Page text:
All kidding aside, I stopped the test because I was beginning to smell that slightly acrid tinge of electronic burning in the air. Whether it’s PCBs or something more benign, that smell always makes me a little nervous. (Come to think of it, maybe it was the hot glue used to attach the internal thermistor on the coils.) But if you examine the graph carefully, you’ll see that the curve was not rising so quickly by the time the test was stopped. It might have stabilized a bit above 60C or so.
What Are Temps with Low Airflow Fan?
The above results begs the question of what temperatures are reached when a
Panaflo 80mm L1A or other low noise, low airflow fan is substituted for the
loud, fast stock fans in most PSUs. As the thermal probe for the Veriteq was
already jammed in place, it was a simple matter of removing the 80mm fan and
speed adjustment assembly, drop in a Panaflo, connect it to an IDE connector,
replace the cover with a closed one (instead of one with a hole) to better simulate
conditions inside a case, and start recording. All other conditions, including
the CPU stress program, were the same as before.
The results are shown on the graph below. The room temperature was slightly
lower than before – 20C instead of 22C. The stress test was begun at about 16:03
with the Panaflo at 12V. At 16:06, the fan was switched to 5V. The temperature
rose steadily, then hits 34C in about 20 minutes, at which point it stabilized.
Open Air vs. Tunnel Effect
There has been conjecture that the quiet effectiveness of the Zalman PSU
is related to its relative lack of intake ventilation holes. Unlike many PSU that have many ventilation slots, the Zalman has them only on the side opposite the exhaust fan. Some believe this cause a kind of
tunnel effect in which the air is forced to follow a narrower path
through the PSU, thus causing a kind of tunnel effect in which the airflow is
actually accelerated, with the assistance of natural warm air convection.
A simple test of this theory was conducted by taking the top cover (with no holes) off.
The resulting graph is shown below.
On the surface of it, the theory seems to be confirmed here, as the temperature
jumps 10 degrees in 5 minutes after the cover is removed and climbs all the
way to 48C before stabilizing. Putting the cover back on has the even more amazing
effect of lowering the temperature dramatically by 10C in 5 minutes.
This data makes me question the validity of the first set of data, run fanless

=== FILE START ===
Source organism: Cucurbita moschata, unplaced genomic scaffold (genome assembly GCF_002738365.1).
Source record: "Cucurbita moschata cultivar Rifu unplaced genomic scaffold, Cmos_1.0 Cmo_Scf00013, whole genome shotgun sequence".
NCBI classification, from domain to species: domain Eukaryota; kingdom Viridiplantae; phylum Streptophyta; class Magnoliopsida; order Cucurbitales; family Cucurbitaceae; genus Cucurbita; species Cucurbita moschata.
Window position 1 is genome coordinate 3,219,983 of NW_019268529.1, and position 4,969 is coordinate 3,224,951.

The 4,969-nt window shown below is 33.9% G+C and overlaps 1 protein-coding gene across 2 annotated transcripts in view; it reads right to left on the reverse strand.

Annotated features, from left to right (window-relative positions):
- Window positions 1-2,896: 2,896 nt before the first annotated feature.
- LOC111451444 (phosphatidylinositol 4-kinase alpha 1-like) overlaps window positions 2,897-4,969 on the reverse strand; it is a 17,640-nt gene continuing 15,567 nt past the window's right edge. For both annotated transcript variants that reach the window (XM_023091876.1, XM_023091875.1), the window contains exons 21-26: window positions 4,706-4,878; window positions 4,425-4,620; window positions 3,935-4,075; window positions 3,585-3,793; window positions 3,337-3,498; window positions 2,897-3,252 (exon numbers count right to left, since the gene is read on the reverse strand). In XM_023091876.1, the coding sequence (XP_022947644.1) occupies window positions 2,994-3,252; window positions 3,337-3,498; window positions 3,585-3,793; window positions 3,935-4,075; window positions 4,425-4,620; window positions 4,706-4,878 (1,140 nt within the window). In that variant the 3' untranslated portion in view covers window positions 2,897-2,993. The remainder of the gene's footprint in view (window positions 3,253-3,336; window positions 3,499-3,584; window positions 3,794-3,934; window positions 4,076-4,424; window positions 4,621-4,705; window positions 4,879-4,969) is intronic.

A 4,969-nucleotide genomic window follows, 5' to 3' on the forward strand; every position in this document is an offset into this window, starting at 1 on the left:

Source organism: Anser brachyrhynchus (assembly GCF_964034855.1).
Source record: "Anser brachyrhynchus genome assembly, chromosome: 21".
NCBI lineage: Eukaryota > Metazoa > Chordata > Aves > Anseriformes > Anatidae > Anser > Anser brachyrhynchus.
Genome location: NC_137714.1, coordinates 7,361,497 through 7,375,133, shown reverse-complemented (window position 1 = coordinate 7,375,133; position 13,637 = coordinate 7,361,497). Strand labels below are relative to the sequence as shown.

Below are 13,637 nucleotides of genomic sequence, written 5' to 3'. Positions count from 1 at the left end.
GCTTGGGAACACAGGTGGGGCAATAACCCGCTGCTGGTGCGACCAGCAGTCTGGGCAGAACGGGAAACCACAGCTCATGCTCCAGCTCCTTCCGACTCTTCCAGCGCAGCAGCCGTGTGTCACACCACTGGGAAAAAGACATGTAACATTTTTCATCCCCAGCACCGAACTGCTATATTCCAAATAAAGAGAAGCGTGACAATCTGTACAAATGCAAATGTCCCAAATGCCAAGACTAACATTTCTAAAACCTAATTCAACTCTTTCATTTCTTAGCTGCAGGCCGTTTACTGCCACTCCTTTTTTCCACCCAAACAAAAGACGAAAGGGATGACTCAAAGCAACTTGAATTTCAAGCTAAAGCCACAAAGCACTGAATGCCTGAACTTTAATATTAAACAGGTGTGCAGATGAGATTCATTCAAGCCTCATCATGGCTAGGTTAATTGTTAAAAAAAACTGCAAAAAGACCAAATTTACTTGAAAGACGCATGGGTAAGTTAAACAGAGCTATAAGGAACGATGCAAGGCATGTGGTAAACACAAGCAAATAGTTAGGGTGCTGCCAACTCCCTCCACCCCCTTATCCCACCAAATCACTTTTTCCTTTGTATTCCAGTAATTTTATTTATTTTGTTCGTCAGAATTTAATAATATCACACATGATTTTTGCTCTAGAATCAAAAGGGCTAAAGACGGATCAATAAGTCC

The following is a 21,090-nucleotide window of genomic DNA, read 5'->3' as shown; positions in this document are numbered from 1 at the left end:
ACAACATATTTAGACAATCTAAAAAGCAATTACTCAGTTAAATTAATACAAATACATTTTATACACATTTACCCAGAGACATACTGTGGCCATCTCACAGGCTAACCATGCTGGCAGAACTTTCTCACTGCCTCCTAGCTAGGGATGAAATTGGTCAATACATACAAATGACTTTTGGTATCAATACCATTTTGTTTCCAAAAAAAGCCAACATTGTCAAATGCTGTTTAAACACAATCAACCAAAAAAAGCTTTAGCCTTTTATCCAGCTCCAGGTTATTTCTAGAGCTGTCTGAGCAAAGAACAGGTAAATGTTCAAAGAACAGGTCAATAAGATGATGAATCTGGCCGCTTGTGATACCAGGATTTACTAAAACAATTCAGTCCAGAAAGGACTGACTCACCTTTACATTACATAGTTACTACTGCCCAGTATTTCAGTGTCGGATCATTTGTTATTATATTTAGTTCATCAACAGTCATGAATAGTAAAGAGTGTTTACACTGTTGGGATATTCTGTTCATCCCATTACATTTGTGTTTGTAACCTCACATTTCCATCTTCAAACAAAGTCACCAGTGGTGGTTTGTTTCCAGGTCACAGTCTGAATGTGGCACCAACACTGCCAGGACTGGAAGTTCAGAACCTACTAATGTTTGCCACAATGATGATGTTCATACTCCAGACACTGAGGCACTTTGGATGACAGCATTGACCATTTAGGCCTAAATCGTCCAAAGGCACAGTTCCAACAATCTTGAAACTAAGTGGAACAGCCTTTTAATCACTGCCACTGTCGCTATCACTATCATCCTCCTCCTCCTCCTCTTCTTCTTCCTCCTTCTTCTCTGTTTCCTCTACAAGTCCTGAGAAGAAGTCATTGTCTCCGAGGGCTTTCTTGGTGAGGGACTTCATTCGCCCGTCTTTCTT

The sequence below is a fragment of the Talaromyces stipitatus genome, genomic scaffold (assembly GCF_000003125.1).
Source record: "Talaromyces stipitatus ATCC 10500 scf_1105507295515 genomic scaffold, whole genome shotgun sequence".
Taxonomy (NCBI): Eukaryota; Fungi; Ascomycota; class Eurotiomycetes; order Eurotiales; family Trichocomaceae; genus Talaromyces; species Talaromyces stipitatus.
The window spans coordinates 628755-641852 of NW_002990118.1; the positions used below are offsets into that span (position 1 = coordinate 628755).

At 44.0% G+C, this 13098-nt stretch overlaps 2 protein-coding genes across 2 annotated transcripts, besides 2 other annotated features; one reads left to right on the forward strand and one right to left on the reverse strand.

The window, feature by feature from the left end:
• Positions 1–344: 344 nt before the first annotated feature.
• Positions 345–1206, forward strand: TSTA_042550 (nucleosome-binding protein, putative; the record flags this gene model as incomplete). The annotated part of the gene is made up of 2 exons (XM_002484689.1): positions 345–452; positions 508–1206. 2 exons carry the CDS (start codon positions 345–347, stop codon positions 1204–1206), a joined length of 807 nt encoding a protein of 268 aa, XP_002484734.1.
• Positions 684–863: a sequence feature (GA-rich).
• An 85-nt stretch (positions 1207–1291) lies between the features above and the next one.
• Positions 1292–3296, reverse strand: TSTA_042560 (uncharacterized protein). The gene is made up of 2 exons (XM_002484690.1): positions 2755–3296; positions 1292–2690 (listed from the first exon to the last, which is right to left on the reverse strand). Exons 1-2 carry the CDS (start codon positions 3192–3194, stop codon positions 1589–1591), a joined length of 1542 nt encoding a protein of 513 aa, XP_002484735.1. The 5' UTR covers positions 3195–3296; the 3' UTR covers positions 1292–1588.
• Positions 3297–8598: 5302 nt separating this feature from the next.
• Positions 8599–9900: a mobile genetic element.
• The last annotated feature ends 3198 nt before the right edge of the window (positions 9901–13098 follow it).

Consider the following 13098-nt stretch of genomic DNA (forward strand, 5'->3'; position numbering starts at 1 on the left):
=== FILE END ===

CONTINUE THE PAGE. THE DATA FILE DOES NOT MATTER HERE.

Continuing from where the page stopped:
and with the cover off. Perhaps I need to rethink the effect of convection.
No Fans, Second Try
This time, after removing all fans and putting the solid cover on, I positioned
the PSU so that both back (outside) and front (inside) vents were unobstructed.
The back became the top, and the front became the bottom. This way, as hot air
rose, cooler air could be drawn in from the bottom. How did it work? Same conditions,
here is the graph.
It’s much better, taking half an hour to reach 52C. Nearly 20 minutes beyond this graph,
it was still hovering around 52.5C, so certainly, the temperature seemed to
have stabilized. Still, 52C is a pretty high temperature, and with all the added
heat, there is definitely a higher chance of earlier failure.
Yet another experiment was to simulate what happens with a modded Enermax
PSU when installed inside a typical tower PSU over a hot CPU. In this case the
CPU was not that hot, being a VIA C3-933 that only dissipates around 10W. Still,
it was cooled by a passive heatsink only, and a fair amount of heat could be
felt around the CPU. I removed the 92mm fan from the cover, put the cover on
the PSU, then placed the assembly so that the 92mm hole was about 1″ directly
over the CPU / heatsink.
The result? No graph is shown because the effect was very simple: Temperature
rose 5 degrees in about 10 minutes, then stabilized at 42C temperature.
It was a little disappointing to discover that this Enermax does not appear
well suited for operation without fans. Considering the designers equipped it
with two fans, perhaps I should not be surprised. In the nutshell:
There’s little question that long term reliability would be affected if fanless operation increases operating temperature from a nominal 30C to over
50C. As to what happens if /when a PSU fails, I have one friend who says a PSU
“took out” his motherboard when it died. More on this topic another time.